Little electric numbers make their mark on tight and congested streets
DRIVE in Europe and you quickly gain an appreciation of driving on narrow roads in tight situations. After all, they built their cities to suit the horse and cart.
With access to city centres difficult at the best of times, companies are looking at alternatives to traditional trucks.
The issue is starting to have an impact in Australia, too, particularly in capital cities with congestion added into the mix.
Victorian outfit Vehicle Ecology is looking to capitalise on this demand by importing a range of electric delivery and service trucks from Italian manufacturer Alke.
The trucks come in numerous configurations for tasks such as street cleaning, garbage collection and goods deliveries.
Owner Chris McIntyre says he saw a growing need for a small electric utility vehicle and took the plunge.
“They are proving very popular and demand is gaining momentum as word spreads,’’ he says. “With city speed limits now pretty much at 40km/h, low speed, cheap to run and reliable utility vehicles such as these come into their own.’’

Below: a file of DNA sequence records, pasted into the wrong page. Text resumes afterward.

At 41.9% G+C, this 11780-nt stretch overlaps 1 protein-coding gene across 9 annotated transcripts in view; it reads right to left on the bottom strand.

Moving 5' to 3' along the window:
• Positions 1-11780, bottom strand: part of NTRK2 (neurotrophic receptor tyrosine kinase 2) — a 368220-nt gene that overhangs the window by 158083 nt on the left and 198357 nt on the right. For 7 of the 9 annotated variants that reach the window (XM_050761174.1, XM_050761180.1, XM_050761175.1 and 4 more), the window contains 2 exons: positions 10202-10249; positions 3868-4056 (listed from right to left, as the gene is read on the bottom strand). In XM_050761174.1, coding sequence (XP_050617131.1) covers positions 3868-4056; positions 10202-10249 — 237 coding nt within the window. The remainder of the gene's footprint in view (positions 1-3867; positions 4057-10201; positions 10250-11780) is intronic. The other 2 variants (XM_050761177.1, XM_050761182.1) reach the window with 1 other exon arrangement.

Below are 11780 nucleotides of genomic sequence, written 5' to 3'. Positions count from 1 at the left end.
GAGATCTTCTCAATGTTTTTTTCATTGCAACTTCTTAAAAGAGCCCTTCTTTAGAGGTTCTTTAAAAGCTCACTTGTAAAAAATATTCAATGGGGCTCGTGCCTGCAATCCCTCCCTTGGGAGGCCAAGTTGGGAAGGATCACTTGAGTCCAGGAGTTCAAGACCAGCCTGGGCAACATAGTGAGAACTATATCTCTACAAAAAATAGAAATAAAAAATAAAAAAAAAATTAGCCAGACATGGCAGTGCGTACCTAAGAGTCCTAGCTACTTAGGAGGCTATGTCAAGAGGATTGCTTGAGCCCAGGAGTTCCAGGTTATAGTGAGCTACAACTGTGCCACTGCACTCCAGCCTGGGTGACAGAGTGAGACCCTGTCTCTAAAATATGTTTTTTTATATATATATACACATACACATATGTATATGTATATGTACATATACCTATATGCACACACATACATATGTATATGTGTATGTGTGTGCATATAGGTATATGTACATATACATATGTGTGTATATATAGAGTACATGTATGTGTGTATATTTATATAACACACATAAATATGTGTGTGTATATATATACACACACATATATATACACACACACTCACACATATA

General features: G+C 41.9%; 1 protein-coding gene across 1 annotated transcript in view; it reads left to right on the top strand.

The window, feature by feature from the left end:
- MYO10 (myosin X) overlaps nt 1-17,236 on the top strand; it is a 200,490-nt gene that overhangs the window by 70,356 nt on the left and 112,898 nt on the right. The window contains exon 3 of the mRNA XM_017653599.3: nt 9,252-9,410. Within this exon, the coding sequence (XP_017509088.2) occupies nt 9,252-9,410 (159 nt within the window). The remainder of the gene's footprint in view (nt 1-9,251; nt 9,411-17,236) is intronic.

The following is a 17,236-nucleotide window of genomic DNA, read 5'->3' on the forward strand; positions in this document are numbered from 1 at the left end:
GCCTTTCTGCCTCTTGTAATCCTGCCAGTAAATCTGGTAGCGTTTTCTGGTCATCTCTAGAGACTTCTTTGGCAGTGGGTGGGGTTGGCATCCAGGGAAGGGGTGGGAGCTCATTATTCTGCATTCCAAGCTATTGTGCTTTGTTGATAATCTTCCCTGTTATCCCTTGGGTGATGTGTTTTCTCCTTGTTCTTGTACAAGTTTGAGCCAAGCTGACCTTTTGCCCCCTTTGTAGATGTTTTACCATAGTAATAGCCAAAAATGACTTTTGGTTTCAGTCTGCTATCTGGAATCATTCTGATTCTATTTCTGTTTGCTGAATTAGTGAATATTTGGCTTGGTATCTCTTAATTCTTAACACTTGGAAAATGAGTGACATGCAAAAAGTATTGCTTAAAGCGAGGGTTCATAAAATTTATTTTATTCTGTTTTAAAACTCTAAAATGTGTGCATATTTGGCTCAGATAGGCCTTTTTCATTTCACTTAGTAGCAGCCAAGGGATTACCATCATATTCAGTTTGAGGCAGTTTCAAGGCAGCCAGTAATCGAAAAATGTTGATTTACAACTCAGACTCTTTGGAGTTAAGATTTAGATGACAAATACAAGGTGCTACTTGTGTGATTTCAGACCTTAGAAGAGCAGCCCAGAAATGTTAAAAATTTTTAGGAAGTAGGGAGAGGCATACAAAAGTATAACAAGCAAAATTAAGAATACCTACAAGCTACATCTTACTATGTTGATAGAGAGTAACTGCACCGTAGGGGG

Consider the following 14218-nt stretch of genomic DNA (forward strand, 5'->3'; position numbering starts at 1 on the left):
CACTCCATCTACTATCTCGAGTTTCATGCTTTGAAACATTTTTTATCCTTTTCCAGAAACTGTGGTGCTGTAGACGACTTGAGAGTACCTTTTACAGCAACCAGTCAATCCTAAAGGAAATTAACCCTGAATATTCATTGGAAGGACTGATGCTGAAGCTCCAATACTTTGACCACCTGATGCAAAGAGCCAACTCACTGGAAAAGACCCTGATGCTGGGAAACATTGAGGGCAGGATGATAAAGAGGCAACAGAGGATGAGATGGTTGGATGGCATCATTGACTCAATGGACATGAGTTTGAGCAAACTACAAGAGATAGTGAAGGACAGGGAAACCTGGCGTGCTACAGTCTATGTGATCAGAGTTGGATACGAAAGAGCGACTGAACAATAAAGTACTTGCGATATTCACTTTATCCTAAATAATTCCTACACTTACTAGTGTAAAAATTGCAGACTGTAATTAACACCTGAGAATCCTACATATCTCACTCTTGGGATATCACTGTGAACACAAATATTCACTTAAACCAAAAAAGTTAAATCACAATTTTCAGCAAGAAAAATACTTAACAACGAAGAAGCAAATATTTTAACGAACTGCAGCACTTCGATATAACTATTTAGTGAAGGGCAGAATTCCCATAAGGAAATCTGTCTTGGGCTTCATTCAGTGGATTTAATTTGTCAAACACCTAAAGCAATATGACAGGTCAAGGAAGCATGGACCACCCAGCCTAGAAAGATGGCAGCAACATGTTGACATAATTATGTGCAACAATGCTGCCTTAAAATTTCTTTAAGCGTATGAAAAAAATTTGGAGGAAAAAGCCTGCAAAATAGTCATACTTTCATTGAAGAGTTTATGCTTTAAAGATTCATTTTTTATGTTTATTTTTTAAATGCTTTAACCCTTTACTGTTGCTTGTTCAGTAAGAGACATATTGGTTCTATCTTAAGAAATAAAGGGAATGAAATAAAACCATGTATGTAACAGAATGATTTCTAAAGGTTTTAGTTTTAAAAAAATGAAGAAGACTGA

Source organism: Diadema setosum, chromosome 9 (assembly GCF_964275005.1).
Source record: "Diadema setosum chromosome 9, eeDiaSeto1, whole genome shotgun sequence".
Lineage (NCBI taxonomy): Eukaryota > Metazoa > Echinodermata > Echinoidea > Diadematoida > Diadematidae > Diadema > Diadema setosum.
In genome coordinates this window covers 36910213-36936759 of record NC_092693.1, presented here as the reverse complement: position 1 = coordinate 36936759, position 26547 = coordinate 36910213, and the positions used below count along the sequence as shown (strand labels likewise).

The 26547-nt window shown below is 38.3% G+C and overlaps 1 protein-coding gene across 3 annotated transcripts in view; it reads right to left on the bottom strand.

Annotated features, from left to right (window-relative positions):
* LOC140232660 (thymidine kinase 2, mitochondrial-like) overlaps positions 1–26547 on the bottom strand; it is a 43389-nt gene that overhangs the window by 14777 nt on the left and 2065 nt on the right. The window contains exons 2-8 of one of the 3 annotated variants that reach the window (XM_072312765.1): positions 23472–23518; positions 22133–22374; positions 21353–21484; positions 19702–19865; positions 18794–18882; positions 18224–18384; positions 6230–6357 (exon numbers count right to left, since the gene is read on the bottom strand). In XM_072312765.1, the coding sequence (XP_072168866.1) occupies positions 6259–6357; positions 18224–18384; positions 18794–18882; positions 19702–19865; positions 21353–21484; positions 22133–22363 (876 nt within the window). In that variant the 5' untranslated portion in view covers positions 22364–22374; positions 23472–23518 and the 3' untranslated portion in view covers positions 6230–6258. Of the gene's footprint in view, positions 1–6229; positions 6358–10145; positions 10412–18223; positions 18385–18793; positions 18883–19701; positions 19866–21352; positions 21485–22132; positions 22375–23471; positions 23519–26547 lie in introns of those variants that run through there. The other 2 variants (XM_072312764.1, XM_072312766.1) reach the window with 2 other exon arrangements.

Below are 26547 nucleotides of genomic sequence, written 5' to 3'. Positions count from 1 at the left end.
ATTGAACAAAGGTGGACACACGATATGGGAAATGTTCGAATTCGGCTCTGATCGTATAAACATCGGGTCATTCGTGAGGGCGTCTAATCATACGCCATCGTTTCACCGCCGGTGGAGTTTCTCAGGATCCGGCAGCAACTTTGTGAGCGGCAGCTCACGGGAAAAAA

Four models are available in varying load configurations (even a tipper) starting from about $45,000. A cab chassis version starts at $38,000.
They are plug-in electric vehicles with regenerative braking to extend the driving range. They use either lead acid or lithium ion batteries, depending on buyer choice. Solar recharging is also available.
The company will customise trucks for large fleets.
Operational range depends on use but they will generally cover 150km or run for eight to 10 hours before recharging is needed.
The Alke XT series has two wheelbase options with cargo floors of 220mm and 270mm. Flat-bed load capacity is up to 1300kg with a towing capacity up to 4000kg.
There are rear-drive and 4WD (permanent) options, the latter featuring three differentials and double diff locks for tough off-road terrain.
Two variants, fitted with a larger capacity 26 kWh battery, can reach 140km/h and the other two will do 58kmh. The recharge cycle is eight to 12 hours.
Power goes to the wheels through direct drive, forward and reverse. Peak torque is 250Nm, equivalent to a 1.6-litre turbo diesel engine.
The steel backbone chassis supports a composite body. Comfort and convenience features include aircon, electric power steering, remote central locking, electric windows and a seven-inch digital display screen. Adjustable air suspension is standard and there are numerous options.
McIntyre claims the Alkes need virtually no maintenance and have proven reliable in service.
To simplify servicing requirements, Vehicle Ecology’s data logging tech beams operational information direct to the company.